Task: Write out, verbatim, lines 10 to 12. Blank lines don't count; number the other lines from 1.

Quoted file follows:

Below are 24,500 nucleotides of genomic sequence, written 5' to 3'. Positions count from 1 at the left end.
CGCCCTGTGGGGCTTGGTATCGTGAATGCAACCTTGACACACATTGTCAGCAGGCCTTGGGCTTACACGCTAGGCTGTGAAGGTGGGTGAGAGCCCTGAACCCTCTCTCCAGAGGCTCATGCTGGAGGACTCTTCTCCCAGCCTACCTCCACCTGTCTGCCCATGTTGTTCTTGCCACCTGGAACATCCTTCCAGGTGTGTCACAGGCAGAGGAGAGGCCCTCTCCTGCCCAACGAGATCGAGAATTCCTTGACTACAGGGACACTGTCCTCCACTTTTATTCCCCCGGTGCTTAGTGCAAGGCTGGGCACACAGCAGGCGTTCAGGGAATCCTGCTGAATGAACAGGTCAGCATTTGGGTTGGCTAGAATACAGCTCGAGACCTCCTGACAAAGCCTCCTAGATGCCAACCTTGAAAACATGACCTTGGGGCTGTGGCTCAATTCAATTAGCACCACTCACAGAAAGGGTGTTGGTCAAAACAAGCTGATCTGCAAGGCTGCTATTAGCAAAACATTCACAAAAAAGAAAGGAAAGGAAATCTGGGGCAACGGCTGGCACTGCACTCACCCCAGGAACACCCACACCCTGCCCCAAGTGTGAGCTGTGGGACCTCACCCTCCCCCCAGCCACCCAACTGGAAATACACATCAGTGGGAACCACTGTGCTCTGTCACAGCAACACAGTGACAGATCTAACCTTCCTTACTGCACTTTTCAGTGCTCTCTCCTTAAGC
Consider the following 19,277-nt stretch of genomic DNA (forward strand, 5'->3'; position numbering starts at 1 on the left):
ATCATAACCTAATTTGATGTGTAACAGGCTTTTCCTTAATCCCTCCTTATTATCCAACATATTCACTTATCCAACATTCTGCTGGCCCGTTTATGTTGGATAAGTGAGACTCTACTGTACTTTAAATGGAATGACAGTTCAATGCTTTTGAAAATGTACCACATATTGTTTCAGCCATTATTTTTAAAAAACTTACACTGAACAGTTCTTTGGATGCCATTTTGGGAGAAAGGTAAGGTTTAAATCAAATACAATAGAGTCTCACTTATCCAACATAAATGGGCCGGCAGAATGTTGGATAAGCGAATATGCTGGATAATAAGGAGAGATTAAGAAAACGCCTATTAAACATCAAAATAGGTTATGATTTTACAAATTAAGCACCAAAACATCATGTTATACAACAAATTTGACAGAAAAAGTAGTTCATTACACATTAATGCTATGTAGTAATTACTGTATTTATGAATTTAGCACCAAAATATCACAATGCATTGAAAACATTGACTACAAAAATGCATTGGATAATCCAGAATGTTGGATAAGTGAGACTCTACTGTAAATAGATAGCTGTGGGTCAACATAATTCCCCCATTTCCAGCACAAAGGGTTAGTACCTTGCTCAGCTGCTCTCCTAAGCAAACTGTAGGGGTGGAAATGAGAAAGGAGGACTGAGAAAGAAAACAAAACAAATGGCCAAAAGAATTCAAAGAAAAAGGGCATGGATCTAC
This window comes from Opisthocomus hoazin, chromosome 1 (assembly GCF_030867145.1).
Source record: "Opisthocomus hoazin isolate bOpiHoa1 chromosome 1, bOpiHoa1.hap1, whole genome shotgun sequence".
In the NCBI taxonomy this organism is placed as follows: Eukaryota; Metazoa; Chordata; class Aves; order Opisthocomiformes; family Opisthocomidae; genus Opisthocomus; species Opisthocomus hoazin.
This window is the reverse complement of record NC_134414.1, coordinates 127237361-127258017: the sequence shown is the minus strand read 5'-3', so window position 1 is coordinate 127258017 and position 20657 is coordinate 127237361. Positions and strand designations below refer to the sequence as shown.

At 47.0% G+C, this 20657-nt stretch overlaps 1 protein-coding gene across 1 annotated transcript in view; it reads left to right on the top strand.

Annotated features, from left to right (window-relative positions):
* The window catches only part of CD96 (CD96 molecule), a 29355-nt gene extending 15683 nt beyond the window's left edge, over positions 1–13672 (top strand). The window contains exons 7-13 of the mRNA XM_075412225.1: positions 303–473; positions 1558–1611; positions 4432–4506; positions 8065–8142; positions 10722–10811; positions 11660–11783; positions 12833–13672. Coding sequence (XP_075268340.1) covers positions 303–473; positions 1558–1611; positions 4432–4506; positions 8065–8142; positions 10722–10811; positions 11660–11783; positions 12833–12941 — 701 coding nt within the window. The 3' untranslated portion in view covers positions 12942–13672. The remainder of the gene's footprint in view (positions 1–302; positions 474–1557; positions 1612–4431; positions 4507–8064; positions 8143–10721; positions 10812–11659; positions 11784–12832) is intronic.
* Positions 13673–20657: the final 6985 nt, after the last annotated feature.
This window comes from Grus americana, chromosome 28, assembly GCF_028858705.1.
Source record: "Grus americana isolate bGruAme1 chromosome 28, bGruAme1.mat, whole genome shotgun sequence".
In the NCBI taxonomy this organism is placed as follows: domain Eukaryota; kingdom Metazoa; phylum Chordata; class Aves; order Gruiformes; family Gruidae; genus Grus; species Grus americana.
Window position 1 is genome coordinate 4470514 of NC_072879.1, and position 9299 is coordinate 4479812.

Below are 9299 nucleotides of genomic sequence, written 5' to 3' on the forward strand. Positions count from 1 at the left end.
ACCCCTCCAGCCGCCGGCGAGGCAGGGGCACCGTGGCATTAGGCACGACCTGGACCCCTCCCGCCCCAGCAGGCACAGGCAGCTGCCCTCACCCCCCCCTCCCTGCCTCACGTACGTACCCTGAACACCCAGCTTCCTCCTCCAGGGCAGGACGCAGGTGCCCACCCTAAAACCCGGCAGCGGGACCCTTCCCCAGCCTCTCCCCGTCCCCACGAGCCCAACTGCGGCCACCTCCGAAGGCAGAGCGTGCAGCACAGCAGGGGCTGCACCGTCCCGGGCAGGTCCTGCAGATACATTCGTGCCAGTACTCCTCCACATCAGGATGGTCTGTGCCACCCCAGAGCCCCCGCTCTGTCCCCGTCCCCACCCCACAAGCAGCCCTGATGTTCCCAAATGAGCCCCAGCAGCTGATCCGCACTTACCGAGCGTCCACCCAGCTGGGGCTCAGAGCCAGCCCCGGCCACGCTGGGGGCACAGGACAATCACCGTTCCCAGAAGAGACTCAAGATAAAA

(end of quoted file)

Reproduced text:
Annotated features, from left to right (window-relative positions):
* The window catches only part of CD96 (CD96 molecule), a 29355-nt gene extending 15683 nt beyond the window's left edge, over positions 1–13672 (top strand). The window contains exons 7-13 of the mRNA XM_075412225.1: positions 303–473; positions 1558–1611; positions 4432–4506; positions 8065–8142; positions 10722–10811; positions 11660–11783; positions 12833–13672. Coding sequence (XP_075268340.1) covers positions 303–473; positions 1558–1611; positions 4432–4506; positions 8065–8142; positions 10722–10811; positions 11660–11783; positions 12833–12941 — 701 coding nt within the window. The 3' untranslated portion in view covers positions 12942–13672. The remainder of the gene's footprint in view (positions 1–302; positions 474–1557; positions 1612–4431; positions 4507–8064; positions 8143–10721; positions 10812–11659; positions 11784–12832) is intronic.
* Positions 13673–20657: the final 6985 nt, after the last annotated feature.